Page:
Cloth diapers. We're been using them since F was four weeks old now, so we now have a good 5 weeks experience, making us practically veterans :). I previously blogged about us deciding to go this route (and I thank you again for the great, helpful input), but I wanted to follow-up on our experience so far.
In short, it's been GREAT. Much easier than I ever expected, and with only one tiny negative point: they're bulky so F needs to wear clothes one size bigger than she would without them. Except for that, it's been so easy and seamless that I really wonder why they aren't more widespread. That's just to say how strong and durable negative perceptions are; when I mention we're doing them, I can see a hint of disgust in most people's faces, as if they were still smelly, rough squares of cotton you needed to tie with pins and rub by hand in a poop-laced basin.
I have 18 of them, and wash them about every other day, when I see that I have between 2 and 4 clean ones left. So the only real impact they have in my life is three loads of laundry a week. We have an HE front loading machine, so the water needed is minimal, and the energy is optimized.
The brand is Easy Fits by Tots Bots.
Here's how it works. I chose all-in-one diapers, so you put them on just like you do a disposable one. They have Velcro fasteners and snaps that adapt to the baby's size (they're supposed to fit until F is potty-trained). The only difference is that I add a disposable liner, which looks like a dryer sheet. When it's time for a change, you take the liner out, so the diaper itself is minimally soiled. The liners are flushable, but our changing station is far from the toilet, so for now I don't bother and just throw them out. You then fold the diaper in two to "close" it, and put it in a pail. The pail is dry, and is covered with an especially made plastic-lined fabric bag, which keeps the pail clean and can be thrown in the wash as well.
When it's time for a wash, I grab the bag and simply put it in the machine; I don't even handle the diapers at this point. I do a rinse cycle first, then a normal wash with detergent. Then they go into the dryer for a full cycle. Once they're clean, it takes me five minutes to refill the absorbent material inside, put liners on them, and stack them open in a box, ready-to-use.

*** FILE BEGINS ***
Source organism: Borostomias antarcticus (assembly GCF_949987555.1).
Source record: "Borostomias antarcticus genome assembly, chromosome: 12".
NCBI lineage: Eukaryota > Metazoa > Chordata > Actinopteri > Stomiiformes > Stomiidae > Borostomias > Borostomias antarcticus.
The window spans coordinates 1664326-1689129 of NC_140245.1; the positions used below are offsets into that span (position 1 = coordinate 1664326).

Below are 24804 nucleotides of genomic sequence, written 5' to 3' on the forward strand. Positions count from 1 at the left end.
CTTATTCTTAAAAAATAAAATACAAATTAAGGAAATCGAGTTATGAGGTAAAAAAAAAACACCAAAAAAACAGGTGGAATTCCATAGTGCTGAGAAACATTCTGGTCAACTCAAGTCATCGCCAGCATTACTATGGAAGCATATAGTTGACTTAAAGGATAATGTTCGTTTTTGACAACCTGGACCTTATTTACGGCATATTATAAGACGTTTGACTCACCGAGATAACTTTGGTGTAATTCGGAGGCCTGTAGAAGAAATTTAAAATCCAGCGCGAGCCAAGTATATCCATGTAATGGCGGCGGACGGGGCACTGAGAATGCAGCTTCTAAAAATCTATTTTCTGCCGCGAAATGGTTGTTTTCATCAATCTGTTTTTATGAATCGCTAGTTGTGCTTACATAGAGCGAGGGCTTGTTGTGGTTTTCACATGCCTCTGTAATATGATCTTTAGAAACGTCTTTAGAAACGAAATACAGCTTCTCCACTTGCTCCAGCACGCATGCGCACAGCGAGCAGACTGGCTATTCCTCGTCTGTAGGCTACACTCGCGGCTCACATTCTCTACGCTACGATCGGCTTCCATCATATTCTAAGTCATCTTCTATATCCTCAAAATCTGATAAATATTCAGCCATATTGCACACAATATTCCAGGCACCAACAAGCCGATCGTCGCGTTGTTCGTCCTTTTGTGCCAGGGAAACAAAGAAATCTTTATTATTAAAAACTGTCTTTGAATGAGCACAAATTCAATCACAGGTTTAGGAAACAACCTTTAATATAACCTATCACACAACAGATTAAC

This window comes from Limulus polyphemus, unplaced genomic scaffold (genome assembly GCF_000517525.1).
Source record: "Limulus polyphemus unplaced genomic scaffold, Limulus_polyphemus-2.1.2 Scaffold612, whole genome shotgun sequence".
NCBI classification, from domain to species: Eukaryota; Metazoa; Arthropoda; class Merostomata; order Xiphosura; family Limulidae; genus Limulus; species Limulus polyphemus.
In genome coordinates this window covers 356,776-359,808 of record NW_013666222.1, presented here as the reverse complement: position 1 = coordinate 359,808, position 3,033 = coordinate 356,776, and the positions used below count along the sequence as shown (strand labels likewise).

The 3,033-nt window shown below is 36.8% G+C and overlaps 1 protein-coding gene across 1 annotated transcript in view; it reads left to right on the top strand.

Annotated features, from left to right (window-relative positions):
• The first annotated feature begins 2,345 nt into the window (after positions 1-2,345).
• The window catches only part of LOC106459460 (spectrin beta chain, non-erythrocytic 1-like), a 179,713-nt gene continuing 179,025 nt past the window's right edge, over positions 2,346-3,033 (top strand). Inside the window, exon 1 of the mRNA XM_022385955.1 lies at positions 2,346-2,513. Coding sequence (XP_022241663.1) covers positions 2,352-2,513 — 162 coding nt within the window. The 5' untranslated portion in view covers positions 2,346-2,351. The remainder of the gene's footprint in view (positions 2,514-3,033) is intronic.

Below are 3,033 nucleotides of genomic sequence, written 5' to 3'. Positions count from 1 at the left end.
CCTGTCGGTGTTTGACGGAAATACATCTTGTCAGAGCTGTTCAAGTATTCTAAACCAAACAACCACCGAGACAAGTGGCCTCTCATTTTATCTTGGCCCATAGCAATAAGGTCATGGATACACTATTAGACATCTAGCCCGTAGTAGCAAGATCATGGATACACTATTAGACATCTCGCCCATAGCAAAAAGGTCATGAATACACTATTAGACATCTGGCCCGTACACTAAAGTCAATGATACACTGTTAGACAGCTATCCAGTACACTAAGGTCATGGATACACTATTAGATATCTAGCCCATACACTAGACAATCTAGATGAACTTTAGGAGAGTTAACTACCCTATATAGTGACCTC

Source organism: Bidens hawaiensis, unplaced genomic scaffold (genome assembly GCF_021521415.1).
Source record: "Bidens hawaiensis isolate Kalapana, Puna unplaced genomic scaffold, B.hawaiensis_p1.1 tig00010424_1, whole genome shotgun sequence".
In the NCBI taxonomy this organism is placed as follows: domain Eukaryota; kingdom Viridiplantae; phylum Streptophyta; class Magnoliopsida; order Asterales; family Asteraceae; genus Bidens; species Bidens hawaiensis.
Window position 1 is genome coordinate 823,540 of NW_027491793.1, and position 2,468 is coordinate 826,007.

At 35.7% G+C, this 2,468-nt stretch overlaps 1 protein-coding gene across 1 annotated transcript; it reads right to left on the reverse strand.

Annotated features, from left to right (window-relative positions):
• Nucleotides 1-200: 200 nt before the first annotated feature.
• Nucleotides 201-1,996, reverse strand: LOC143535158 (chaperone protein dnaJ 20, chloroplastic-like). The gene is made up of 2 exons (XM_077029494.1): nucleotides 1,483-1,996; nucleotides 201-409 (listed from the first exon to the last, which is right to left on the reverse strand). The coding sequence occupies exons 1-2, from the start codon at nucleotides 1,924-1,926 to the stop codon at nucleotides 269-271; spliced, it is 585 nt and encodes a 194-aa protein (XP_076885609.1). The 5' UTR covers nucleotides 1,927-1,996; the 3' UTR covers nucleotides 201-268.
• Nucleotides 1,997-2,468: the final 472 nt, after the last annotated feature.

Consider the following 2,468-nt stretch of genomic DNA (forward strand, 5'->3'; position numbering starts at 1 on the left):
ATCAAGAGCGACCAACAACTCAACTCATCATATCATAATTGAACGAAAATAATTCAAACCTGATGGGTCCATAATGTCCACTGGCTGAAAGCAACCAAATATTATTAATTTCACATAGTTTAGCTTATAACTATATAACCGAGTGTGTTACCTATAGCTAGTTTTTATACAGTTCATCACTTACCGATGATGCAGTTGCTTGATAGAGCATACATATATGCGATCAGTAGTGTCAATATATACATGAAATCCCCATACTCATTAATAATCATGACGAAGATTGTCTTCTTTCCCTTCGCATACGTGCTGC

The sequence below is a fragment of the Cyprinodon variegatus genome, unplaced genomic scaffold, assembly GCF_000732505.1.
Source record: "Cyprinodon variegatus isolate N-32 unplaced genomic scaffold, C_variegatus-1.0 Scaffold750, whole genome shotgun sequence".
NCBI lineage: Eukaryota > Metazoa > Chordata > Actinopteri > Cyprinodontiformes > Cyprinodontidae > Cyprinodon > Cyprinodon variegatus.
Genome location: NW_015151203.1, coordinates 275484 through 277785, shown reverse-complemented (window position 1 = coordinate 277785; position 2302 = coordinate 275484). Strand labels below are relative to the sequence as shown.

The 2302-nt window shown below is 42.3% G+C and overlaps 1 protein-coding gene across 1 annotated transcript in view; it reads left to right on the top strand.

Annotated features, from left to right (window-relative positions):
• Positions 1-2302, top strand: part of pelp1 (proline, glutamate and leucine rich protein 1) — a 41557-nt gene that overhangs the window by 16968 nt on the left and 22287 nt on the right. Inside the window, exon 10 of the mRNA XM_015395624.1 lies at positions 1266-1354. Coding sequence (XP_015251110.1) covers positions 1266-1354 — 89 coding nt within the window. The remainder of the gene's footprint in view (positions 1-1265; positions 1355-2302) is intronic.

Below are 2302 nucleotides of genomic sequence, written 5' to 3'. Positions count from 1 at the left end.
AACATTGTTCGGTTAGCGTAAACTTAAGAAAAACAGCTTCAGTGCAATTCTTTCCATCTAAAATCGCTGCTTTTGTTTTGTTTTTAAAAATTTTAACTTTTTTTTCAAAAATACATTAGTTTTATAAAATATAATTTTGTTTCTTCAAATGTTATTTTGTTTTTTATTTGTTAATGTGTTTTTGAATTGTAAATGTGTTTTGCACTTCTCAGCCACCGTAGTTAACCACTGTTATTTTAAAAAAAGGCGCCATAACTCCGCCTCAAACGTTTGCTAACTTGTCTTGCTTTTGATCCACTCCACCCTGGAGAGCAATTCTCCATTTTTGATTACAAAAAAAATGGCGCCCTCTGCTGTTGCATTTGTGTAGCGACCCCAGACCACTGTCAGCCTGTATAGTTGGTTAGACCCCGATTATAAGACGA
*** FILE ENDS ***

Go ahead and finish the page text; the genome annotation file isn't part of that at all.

I guess the two things people fear the most are getting your hands dirty, and the smell. But first, what I realized is that whether you use cloth or disposable, you need to clean up the baby just the same. And that's the part that's a little gross, not what's in the diaper itself, which you never even touch. As for the smell, right now there isn't one; F is exclusively breastfed. This will change when she starts eating solids, but I don't expect it to be different than disposables, either. It's the same thing to put your diaper in a wastebasket or a pail; the diaper and its smelly content usually still stay around for a while. I don't think many people take out the diaper-filled trash bag several times a day; with LP anyway, we would usually do it every second day or so, and I can assure you our house didn't smell...
They are much cuter and softer than disposables, and very absorbent (F sometimes sleeps 6 hours stretches at night these days, and so she has stayed in the same one for about 7 hours without a problem. We have had some leaks, but these happen with disposables as well in newborns -or maybe we're just really clueless). And what I like best about them: knowing I will only likely need to buy one package of disposables per size until we're diaper-free for good. Yes, they were a substantial initial investment: about $500 for everything. But our city gave us a $150 rebate; a lot of them do, so it's definitely something that's worth checking out. I can imagine that if someone is short on money but still wants to use them, it would be easy to put them on a baby registry...
Disposables cost $60-$80 per month, every month, for about 28-36 months. Each child wearing disposables will create about one ton of waste in landfills. During the month we were using them with F, it simply blew my mind how many we were dumping in the trash, sometimes after even just a few minutes of use. And they will then each take about 500 years to break down! Additionally, without giving in to panic, disposables are treated with bleach and dioxin; do you think it makes sense for these to be in contact with our babies' genitals at all times for years on end?
My biggest regret is not having used them with LP as well; clearly it would have been even better for the environment and more cost-effective. I wanted to, but everyone discouraged me, and it just seemed so steep of a commitment, so off-putting... Things were quite different even 4 years ago; what I would have needed then is someone telling me that it's really OK! That it's completely doable, and neither gross nor time-consuming... No domestic martyrdom involved whatsoever.
Hence this post.